This week, tech CEOs once again found themselves in the hot seat testifying to the U.S. Congress. In what has become a familiar pattern, Congressional members peppered Google, Twitter, and Facebook heads with questions about content moderation, child safety, and digital disinformation.
Even as U.S. lawmakers contemplate their options, Europe is forging ahead to regulate tech at full speed. Last year, the European Union (EU) unveiled an ambitious effort to regulate tech companies, enshrined in two omnibus proposals — the Digital Services Act (DSA) and the Digital Markets Act (DMA) — which aim to make Europe fit for the digital age through expansive regulation of everything from online content to search engines and hotel booking sites. And the EU is keen to have the new U.S. Administration on board with its digital agenda. Speaking at the Munich Security Conference in February, Commission President Ursula von der Leyen urged the U.S. to join forces to “create a digital economy rulebook that is valid worldwide.”
No doubt, Europe and the United States must work together to ensure that the digital domain remains a democratic arena that prioritizes individual rights and the values of open societies. But, as it currently stands, the DSA and DMA may make it harder for the U.S. and Europe to work together to prioritize tech innovation while ensuring that individuals still have access to the services they are used to. Because everything that Europe does on tech policy has global consequences (see for example the GDPR), Brussels’ agenda, if enacted, will impact everyday experiences online for all users, including those in the U.S. The legalese can be overwhelming to sift through, which is likely why few in the U.S. have been paying attention to specifics. But U.S. policymakers and consumers had better start paying close attention or they may wake up in a digital world that looks very different from the one they are used to.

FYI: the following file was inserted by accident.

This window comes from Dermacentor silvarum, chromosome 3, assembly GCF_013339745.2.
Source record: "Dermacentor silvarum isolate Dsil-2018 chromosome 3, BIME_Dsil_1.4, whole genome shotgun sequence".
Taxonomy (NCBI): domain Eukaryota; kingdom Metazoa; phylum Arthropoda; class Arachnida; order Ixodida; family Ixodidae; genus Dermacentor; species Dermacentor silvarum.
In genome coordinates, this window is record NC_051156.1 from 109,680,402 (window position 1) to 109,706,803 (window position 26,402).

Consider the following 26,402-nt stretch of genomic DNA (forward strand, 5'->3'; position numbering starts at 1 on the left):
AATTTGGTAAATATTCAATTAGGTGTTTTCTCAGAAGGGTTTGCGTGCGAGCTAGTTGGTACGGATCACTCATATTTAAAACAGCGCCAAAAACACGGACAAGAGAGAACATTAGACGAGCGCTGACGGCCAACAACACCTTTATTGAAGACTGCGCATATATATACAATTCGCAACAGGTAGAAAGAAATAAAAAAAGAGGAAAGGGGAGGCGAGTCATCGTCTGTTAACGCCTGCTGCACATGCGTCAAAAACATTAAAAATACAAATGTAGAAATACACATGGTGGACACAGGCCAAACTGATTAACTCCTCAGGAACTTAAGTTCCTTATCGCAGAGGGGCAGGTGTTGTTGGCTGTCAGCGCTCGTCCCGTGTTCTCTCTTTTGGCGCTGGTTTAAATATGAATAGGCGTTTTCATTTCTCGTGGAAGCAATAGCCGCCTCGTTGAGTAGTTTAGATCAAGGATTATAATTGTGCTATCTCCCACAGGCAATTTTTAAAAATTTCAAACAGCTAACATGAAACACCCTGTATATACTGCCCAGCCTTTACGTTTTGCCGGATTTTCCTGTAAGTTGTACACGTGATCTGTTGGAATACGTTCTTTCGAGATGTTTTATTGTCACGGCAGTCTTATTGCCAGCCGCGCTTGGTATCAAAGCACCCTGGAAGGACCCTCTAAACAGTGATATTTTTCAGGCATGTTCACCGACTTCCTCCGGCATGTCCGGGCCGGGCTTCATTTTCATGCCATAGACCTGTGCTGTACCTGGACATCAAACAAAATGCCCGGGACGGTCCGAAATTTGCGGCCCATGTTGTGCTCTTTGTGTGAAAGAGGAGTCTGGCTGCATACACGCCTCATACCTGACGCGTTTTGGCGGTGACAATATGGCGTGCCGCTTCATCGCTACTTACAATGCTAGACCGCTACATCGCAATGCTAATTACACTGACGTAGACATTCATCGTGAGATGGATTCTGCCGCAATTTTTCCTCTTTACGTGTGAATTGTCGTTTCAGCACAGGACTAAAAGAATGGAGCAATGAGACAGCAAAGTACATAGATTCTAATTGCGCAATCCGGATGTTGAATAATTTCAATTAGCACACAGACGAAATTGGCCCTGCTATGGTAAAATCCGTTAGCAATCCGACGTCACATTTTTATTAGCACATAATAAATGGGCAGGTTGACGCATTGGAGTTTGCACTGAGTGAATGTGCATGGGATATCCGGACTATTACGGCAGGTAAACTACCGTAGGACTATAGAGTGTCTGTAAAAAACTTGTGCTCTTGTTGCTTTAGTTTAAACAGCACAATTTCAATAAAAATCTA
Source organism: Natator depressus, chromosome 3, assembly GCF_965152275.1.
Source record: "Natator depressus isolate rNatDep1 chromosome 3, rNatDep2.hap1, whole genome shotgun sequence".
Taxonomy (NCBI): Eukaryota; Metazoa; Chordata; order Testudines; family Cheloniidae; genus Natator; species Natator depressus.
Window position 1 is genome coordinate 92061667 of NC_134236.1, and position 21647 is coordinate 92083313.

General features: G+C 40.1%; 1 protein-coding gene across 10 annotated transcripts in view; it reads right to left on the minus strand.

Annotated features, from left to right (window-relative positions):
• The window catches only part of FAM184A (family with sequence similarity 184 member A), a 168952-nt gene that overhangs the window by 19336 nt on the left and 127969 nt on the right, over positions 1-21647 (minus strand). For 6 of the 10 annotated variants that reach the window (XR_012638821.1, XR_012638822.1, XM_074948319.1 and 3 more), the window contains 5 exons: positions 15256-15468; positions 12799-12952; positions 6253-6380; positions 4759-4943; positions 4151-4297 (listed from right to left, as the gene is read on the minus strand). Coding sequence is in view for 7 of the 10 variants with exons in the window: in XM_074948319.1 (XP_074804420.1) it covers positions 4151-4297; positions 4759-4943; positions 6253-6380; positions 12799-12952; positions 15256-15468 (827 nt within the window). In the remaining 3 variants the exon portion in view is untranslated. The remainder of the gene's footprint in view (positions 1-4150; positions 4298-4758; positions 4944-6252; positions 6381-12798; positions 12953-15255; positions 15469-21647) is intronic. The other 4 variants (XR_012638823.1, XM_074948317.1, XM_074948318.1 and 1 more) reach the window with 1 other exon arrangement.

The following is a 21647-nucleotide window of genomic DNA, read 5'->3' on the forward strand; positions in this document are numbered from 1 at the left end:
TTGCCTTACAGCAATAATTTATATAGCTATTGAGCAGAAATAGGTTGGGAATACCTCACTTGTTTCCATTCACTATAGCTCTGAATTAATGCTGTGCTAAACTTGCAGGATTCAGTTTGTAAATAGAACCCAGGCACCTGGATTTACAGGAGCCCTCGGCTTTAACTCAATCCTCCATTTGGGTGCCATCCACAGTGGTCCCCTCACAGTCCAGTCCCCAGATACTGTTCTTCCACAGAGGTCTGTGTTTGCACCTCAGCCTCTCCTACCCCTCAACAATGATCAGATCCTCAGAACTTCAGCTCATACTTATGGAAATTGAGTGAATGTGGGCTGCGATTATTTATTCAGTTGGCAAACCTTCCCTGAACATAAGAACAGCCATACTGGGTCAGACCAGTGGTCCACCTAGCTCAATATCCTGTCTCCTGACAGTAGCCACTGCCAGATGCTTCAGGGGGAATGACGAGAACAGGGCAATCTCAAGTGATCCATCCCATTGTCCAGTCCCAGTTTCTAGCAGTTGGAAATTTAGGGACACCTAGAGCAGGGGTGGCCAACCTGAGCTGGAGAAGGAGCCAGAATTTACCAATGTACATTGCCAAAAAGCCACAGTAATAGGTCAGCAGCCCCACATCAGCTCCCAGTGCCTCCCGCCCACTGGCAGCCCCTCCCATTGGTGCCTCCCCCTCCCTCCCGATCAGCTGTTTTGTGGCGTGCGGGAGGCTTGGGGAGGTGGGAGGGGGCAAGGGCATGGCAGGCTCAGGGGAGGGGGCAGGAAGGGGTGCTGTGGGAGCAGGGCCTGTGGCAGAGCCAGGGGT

First, a primary goal of a U.S.-Europe “tech alliance” should be to ensure market conditions that encourage and facilitate innovation. In practice, this means a few things: removing barriers to entry for start-ups and small- and medium-sized enterprises (SMEs); incentivizing growth; and creating a level playing field — i.e., ensuring that new regulations do not distort the conditions of competition between U.S. and EU rivals.
A central provision of the DMA seeks to reduce the market influence of large companies defined as meeting “gatekeeper” qualifications, such as having 45 million monthly active users, meeting revenue thresholds, and operating certain digital services, among other conditions. Notably, these criteria capture only U.S. companies and no European ones. In other words, the EU’s approach, as it currently stands, is targeting U.S. companies and a specific sector, rather than updating regulation across the board (as we’ve seen with competition bills from U.S. Senator Amy Klobuchar and others).
Second, a transatlantic tech alliance should avoid imposing high costs on companies that operate in both the U.S. and Europe. As it stands now, once a company qualifies under the DMA, it faces a slew of legally complex and often conflicting compliance issues. For example, companies are obligated to share user data, algorithms, and core infrastructure directly with competitors, but are not given advice on how to do this without running afoul of GDPR or introducing new security vulnerabilities. These rules may also compel companies to disclose trade secrets to rivals, undermining a competitive market environment.